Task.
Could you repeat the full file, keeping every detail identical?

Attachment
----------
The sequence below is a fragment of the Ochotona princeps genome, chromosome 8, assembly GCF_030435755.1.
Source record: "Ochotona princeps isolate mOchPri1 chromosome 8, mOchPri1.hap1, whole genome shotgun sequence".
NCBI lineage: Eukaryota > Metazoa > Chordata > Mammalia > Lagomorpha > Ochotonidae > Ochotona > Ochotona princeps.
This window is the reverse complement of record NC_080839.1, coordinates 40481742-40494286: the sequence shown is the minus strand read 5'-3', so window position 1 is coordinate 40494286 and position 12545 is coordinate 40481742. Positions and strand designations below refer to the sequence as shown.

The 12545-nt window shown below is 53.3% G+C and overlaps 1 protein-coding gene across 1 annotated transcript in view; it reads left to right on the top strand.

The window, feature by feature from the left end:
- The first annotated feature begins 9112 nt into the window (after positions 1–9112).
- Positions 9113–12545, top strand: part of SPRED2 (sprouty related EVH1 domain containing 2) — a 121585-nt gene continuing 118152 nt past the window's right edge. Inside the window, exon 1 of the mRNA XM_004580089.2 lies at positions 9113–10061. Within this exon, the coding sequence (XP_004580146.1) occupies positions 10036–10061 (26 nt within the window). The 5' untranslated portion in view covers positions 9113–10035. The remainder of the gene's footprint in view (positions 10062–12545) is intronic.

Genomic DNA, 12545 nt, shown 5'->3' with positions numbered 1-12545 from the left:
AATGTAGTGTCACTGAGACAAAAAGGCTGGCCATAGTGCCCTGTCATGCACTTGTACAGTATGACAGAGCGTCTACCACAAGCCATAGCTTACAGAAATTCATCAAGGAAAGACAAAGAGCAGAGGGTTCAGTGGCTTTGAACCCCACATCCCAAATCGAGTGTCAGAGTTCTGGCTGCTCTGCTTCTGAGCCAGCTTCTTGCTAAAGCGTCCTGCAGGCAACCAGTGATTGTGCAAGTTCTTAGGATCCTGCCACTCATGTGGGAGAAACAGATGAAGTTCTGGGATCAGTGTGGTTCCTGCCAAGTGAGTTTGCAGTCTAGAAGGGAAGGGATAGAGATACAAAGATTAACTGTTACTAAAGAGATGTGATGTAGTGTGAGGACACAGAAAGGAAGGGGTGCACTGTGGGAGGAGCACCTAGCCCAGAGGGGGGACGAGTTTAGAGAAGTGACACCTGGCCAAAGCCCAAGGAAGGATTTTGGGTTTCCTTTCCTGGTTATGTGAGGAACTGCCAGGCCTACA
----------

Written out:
The sequence below is a fragment of the Ochotona princeps genome, chromosome 8, assembly GCF_030435755.1.
Source record: "Ochotona princeps isolate mOchPri1 chromosome 8, mOchPri1.hap1, whole genome shotgun sequence".
NCBI lineage: Eukaryota > Metazoa > Chordata > Mammalia > Lagomorpha > Ochotonidae > Ochotona > Ochotona princeps.
This window is the reverse complement of record NC_080839.1, coordinates 40481742-40494286: the sequence shown is the minus strand read 5'-3', so window position 1 is coordinate 40494286 and position 12545 is coordinate 40481742. Positions and strand designations below refer to the sequence as shown.

The 12545-nt window shown below is 53.3% G+C and overlaps 1 protein-coding gene across 1 annotated transcript in view; it reads left to right on the top strand.

The window, feature by feature from the left end:
- The first annotated feature begins 9112 nt into the window (after positions 1–9112).
- Positions 9113–12545, top strand: part of SPRED2 (sprouty related EVH1 domain containing 2) — a 121585-nt gene continuing 118152 nt past the window's right edge. Inside the window, exon 1 of the mRNA XM_004580089.2 lies at positions 9113–10061. Within this exon, the coding sequence (XP_004580146.1) occupies positions 10036–10061 (26 nt within the window). The 5' untranslated portion in view covers positions 9113–10035. The remainder of the gene's footprint in view (positions 10062–12545) is intronic.

Genomic DNA, 12545 nt, shown 5'->3' with positions numbered 1-12545 from the left:
AATGTAGTGTCACTGAGACAAAAAGGCTGGCCATAGTGCCCTGTCATGCACTTGTACAGTATGACAGAGCGTCTACCACAAGCCATAGCTTACAGAAATTCATCAAGGAAAGACAAAGAGCAGAGGGTTCAGTGGCTTTGAACCCCACATCCCAAATCGAGTGTCAGAGTTCTGGCTGCTCTGCTTCTGAGCCAGCTTCTTGCTAAAGCGTCCTGCAGGCAACCAGTGATTGTGCAAGTTCTTAGGATCCTGCCACTCATGTGGGAGAAACAGATGAAGTTCTGGGATCAGTGTGGTTCCTGCCAAGTGAGTTTGCAGTCTAGAAGGGAAGGGATAGAGATACAAAGATTAACTGTTACTAAAGAGATGTGATGTAGTGTGAGGACACAGAAAGGAAGGGGTGCACTGTGGGAGGAGCACCTAGCCCAGAGGGGGGACGAGTTTAGAGAAGTGACACCTGGCCAAAGCCCAAGGAAGGATTTTGGGTTTCCTTTCCTGGTTATGTGAGGAACTGCCAGGCCTACA